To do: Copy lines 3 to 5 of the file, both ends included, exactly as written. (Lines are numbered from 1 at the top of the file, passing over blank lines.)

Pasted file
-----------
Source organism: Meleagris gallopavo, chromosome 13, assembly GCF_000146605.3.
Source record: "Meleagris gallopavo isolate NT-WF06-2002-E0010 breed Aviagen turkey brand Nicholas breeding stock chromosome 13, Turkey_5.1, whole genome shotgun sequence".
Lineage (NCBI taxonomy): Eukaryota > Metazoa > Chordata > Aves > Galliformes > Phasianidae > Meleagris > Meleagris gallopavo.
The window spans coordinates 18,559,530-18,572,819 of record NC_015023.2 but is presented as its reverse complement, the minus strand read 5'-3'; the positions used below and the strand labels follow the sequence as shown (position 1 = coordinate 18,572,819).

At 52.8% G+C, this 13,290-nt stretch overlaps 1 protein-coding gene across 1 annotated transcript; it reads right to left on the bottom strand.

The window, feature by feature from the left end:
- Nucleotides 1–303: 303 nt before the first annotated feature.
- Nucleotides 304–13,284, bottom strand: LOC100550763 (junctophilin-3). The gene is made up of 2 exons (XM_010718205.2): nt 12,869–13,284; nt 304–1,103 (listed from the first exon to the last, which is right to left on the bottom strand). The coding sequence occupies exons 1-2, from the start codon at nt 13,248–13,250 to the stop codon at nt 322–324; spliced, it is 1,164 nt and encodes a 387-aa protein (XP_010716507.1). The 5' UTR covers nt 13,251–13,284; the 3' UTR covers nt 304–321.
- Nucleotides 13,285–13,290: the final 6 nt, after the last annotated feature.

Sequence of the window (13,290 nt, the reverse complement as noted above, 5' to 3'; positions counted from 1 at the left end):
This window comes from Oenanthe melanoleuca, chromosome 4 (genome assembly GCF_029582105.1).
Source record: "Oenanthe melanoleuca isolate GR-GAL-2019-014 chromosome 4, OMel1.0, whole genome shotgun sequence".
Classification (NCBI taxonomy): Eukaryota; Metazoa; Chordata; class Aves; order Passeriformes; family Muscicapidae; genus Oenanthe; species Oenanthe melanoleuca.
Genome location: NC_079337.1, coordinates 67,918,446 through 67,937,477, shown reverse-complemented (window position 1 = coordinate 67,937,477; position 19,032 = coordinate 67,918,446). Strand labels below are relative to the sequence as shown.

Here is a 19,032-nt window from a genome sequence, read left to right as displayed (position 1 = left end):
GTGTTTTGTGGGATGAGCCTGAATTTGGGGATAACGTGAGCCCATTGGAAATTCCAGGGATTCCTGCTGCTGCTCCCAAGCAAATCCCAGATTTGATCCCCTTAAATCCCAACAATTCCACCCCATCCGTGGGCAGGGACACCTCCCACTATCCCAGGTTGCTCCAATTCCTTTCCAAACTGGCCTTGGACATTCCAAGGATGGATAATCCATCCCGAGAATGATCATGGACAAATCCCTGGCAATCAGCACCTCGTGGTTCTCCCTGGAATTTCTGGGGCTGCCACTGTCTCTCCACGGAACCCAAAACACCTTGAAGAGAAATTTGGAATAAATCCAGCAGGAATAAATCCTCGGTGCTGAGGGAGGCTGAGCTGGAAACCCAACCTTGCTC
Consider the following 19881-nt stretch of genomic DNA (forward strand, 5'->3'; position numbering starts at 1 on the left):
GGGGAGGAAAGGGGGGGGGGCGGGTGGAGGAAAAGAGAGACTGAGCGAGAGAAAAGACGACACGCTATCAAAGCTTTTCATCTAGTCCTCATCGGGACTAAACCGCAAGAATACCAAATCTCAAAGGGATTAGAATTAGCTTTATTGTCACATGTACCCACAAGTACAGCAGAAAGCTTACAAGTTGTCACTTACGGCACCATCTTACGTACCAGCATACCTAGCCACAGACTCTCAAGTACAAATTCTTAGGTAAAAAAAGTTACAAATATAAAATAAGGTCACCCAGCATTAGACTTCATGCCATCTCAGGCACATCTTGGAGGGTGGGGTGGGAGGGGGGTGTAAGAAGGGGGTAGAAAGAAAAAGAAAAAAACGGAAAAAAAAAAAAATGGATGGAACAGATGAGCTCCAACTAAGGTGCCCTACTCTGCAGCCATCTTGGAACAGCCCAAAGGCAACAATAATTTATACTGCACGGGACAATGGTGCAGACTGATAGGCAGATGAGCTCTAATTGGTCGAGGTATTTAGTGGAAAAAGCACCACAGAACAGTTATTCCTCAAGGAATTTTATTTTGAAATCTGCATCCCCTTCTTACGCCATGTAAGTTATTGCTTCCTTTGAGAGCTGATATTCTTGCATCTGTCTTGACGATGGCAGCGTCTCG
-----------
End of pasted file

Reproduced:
Lineage (NCBI taxonomy): Eukaryota > Metazoa > Chordata > Aves > Galliformes > Phasianidae > Meleagris > Meleagris gallopavo.
The window spans coordinates 18,559,530-18,572,819 of record NC_015023.2 but is presented as its reverse complement, the minus strand read 5'-3'; the positions used below and the strand labels follow the sequence as shown (position 1 = coordinate 18,572,819).

At 52.8% G+C, this 13,290-nt stretch overlaps 1 protein-coding gene across 1 annotated transcript; it reads right to left on the bottom strand.